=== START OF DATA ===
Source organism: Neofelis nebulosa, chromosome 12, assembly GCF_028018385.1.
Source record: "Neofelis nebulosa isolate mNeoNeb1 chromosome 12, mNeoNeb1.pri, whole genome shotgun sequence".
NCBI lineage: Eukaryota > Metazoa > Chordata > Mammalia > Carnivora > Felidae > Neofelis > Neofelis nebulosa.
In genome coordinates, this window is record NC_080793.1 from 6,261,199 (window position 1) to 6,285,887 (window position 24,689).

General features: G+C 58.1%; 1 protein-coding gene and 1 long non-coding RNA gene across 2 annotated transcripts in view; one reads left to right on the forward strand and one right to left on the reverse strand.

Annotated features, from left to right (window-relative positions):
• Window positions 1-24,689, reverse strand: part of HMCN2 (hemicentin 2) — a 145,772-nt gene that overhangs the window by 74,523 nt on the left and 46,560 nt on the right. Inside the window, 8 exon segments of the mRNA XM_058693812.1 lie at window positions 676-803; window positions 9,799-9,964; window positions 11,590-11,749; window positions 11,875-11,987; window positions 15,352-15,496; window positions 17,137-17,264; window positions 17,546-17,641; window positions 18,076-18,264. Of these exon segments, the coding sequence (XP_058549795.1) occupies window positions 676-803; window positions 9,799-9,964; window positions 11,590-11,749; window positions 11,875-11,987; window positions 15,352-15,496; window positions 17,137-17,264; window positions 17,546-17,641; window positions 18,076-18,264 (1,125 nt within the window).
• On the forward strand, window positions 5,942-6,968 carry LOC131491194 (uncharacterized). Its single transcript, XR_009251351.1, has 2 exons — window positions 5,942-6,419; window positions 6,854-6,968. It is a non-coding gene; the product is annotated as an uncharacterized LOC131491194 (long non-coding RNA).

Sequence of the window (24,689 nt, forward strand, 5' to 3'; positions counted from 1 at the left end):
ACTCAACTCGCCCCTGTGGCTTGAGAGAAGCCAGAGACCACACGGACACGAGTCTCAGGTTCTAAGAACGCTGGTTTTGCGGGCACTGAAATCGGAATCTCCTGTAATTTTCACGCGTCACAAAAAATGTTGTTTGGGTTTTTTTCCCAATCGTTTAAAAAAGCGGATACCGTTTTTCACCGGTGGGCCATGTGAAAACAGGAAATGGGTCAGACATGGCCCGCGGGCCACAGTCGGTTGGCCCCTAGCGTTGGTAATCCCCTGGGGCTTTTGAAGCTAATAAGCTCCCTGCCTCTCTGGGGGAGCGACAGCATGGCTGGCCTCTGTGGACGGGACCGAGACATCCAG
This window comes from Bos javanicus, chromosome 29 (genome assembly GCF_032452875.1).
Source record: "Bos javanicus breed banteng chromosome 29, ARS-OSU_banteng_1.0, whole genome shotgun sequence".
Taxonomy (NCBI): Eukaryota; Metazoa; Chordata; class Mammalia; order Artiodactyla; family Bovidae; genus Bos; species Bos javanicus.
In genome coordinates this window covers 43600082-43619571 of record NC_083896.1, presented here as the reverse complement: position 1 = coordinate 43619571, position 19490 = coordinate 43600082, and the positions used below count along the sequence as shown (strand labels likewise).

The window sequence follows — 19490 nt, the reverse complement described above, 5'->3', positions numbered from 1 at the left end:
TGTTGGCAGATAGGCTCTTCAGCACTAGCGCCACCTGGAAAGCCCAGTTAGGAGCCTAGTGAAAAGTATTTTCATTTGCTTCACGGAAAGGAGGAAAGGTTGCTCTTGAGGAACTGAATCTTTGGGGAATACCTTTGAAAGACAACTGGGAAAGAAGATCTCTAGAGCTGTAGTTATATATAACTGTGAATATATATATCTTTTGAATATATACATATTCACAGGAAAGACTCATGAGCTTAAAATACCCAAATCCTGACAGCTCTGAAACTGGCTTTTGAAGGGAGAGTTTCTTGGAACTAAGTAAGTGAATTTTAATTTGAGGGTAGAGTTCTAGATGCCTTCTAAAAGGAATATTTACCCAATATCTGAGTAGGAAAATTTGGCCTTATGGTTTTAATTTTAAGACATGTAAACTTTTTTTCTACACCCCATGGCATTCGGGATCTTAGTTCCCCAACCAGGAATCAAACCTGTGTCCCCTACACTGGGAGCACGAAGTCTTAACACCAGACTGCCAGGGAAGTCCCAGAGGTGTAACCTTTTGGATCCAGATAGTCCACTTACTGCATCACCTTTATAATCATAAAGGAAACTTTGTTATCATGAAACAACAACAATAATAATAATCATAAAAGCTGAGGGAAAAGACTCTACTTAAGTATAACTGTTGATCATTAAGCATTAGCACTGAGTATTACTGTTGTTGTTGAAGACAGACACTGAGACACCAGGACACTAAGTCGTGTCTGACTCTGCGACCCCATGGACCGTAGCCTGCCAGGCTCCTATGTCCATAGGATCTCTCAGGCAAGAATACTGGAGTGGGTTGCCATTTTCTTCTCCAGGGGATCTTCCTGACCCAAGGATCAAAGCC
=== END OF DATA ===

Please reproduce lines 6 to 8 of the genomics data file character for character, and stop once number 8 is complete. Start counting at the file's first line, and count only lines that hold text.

Annotated features, from left to right (window-relative positions):
• Window positions 1-24,689, reverse strand: part of HMCN2 (hemicentin 2) — a 145,772-nt gene that overhangs the window by 74,523 nt on the left and 46,560 nt on the right. Inside the window, 8 exon segments of the mRNA XM_058693812.1 lie at window positions 676-803; window positions 9,799-9,964; window positions 11,590-11,749; window positions 11,875-11,987; window positions 15,352-15,496; window positions 17,137-17,264; window positions 17,546-17,641; window positions 18,076-18,264. Of these exon segments, the coding sequence (XP_058549795.1) occupies window positions 676-803; window positions 9,799-9,964; window positions 11,590-11,749; window positions 11,875-11,987; window positions 15,352-15,496; window positions 17,137-17,264; window positions 17,546-17,641; window positions 18,076-18,264 (1,125 nt within the window).
• On the forward strand, window positions 5,942-6,968 carry LOC131491194 (uncharacterized). Its single transcript, XR_009251351.1, has 2 exons — window positions 5,942-6,419; window positions 6,854-6,968. It is a non-coding gene; the product is annotated as an uncharacterized LOC131491194 (long non-coding RNA).